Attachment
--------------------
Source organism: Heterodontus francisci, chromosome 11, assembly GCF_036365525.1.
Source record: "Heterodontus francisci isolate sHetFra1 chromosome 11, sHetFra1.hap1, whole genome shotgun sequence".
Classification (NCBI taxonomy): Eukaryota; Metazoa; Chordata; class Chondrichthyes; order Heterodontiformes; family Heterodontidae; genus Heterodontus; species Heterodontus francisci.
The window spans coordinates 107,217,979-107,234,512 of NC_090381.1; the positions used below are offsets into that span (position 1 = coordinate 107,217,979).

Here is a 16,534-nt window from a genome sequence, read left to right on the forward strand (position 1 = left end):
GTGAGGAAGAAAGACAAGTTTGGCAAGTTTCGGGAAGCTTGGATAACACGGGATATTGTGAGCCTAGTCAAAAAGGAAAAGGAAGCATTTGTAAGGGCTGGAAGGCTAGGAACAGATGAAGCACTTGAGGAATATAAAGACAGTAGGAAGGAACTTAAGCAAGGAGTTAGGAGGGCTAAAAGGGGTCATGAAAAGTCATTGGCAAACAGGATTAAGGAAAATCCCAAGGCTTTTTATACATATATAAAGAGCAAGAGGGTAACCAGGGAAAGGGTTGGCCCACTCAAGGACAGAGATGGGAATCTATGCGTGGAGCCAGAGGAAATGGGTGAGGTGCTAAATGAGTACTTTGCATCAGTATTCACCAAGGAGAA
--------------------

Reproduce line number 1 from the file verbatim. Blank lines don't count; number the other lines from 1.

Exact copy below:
Source organism: Heterodontus francisci, chromosome 11, assembly GCF_036365525.1.